Rutgers-Newark Students Greet Vice President Harris at Newark Airport

Vice President Kamala Harris shakes hands with Rutgers-Newark student Joshnelly Orbe at Newark Airport. Photo Credit: Ron Scott

Rutgers-Newark students had a chance to greet Vice-President Kamala Harris yesterday when she landed at Newark Airport enroute to an event in Paramus.

They were among  about 100 people, including Newark residents and other locals, invited to meet briefly with Harris on the tarmac after she descended from Air Force Two, said a White House communications official. Harris was in New Jersey for a Democratic National Committee event and afterward taped a spot on "The Late Show with Stephen Colbert" in New York City.

The day before Harris landed, the vice-president’s staff contacted Rutgers-Newark, asking if a group of students, staff and faculty could be at the airport to meet her when she arrived. 

“She looks for opportunities whenever possible to engage with residents and community groups, and this was one of those opportunities,’’ said the White House official. “We were thrilled the Rutgers-Newark students were able to join her.’’

About 20 students were able to attend, along with a handful of Rutgers-Newark staff and leadership. “The fact that she reached out to Rutgers is very powerful,’’ said Shante Palmer, Rutgers-Newark Vice Chancellor for External and Governmental Relations.

“We were asked to assemble a group of students, particularly if we had any Greek organizations that were part of the Divine Nine,’’ explained  Palmer, referring to historically Black fraternities and sororities, which Harris has often touted. 

Some of the RU-N students who greeted Harris were members of Alpha Kappa Alpha (AKA), the Black sorority she pledged in 1986 while attending Howard University.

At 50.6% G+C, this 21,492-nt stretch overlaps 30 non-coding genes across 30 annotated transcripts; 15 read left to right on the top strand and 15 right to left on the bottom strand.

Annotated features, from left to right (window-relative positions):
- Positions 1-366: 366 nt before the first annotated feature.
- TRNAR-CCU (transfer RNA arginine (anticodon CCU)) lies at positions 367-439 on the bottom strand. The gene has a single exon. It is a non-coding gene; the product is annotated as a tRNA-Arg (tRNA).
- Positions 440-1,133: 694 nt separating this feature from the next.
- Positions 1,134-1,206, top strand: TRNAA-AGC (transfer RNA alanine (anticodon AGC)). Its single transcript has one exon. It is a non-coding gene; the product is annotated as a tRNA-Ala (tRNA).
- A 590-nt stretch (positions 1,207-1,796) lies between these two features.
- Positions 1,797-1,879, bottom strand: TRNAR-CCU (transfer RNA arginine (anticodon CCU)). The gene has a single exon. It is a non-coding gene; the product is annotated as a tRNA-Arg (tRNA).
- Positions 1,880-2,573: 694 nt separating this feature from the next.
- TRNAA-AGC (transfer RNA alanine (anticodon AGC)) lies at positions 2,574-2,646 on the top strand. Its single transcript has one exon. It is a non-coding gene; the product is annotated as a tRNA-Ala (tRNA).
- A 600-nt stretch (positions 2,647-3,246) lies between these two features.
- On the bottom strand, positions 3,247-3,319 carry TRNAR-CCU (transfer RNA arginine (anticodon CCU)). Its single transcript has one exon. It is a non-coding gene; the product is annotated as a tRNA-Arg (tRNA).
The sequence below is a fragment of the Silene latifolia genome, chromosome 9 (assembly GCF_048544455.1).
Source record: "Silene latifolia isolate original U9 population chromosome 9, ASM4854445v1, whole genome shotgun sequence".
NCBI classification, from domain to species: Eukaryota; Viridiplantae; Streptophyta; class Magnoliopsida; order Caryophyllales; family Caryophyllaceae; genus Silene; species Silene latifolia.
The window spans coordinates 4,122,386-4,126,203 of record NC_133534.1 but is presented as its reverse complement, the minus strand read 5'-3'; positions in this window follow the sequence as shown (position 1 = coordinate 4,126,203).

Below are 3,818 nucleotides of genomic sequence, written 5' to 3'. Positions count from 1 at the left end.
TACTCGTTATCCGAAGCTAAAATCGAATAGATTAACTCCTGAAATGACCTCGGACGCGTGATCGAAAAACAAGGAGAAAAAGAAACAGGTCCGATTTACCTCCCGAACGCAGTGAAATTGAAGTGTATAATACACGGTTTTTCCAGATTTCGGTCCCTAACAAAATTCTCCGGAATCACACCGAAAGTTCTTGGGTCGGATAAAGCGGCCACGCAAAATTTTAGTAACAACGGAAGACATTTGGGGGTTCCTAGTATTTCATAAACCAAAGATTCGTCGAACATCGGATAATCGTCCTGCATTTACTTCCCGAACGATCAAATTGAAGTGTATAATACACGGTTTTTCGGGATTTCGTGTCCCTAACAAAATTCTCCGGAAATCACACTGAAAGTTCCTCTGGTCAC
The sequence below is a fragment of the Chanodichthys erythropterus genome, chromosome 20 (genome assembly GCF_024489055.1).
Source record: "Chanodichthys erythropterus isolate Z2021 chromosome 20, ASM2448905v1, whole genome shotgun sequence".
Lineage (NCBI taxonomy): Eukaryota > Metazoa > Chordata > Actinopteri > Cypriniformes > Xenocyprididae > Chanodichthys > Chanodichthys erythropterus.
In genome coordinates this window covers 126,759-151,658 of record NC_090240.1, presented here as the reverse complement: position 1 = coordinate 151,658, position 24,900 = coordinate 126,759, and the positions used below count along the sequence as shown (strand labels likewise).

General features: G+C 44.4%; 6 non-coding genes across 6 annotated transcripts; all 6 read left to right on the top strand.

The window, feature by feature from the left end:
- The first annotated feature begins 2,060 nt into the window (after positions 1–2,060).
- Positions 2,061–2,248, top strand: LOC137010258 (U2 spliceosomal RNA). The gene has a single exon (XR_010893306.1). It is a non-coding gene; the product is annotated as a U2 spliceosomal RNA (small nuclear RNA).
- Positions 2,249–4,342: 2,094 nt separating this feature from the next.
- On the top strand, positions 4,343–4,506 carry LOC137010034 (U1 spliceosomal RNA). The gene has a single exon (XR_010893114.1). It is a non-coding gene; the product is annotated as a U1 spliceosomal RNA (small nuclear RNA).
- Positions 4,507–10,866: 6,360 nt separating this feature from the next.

For AKA member Sophia Kondilas, meeting Harris was an unforgettable moment. “I feel like I’m part of history now,’’ said Kondilas, a fourth-year student and criminal justice major.

As Harris made her way through the crowd gathered to welcome her–pausing and shaking hands along the way–Kondilas mentioned that her AKA mentor, Inez Brown of Bloomfield, was Harris’s “line sister.’’ Together, they pledged at Howard 37 years ago yesterday.

 “She was very excited and said she still has a close relationship with all of her line sisters,’’ said Kondilas.

AKA member Tiffani Bennett believes that Harris has always shined a light on Black Greek organizations because of the tremendous odds they overcame to establish themselves in 1937, when the The National Pan-Hellenic Council was founded. The groups provided solidarity at a time when African-American students, especially women, were denied rights on college campuses.

 “We were able to stand there when others were telling us to leave,’’ explained Bennett, a Rutgers Business School student who will graduate this year.

Harris’s historic win to become vice-president, and the backlash she has survived, is symbolic in the same way. “My grandparents would never have thought that a Black woman, a South Asian woman, could break those barriers,’’ said Bennett.

Nuralhoda Elsaid, RU-N’s student body president and Global Issue Committee Chair, told Harris how much it meant to see a woman of color holding one of the most powerful positions in the world.

“She mentioned how in order for her to get to do her job, I need to do my job and how this is a ‘two sided relationship,’” said Elsaid, who is majoring in English and Urban Education at the School of Arts and Sciences-Newark.

Joshnelly Orbe, who will graduate in May from the School of Public Affairs and Administration, also received words of encouragement from Harris. She told the vice president  about Dominican Talks, the organization Orbe founded at Rutgers-Newark to foster  a sense of community through conversations about Dominican culture and its intersection with racial identity.

“She said ‘that’s awesome’ and to continue spreading the word and creating change,’’ Orbe said.

Orbe and other students at the event  were impressed that Harris made an effort to warmly acknowledge each person there to greet her. “She learned their names, made eye contact,’’ said Orbe. “She was very intentional.’’

Additional student groups that were there to meet Harris included the Student Government Association, Black Organization of Students, Inter Fraternity and Sorority Council, and RU Dreamers.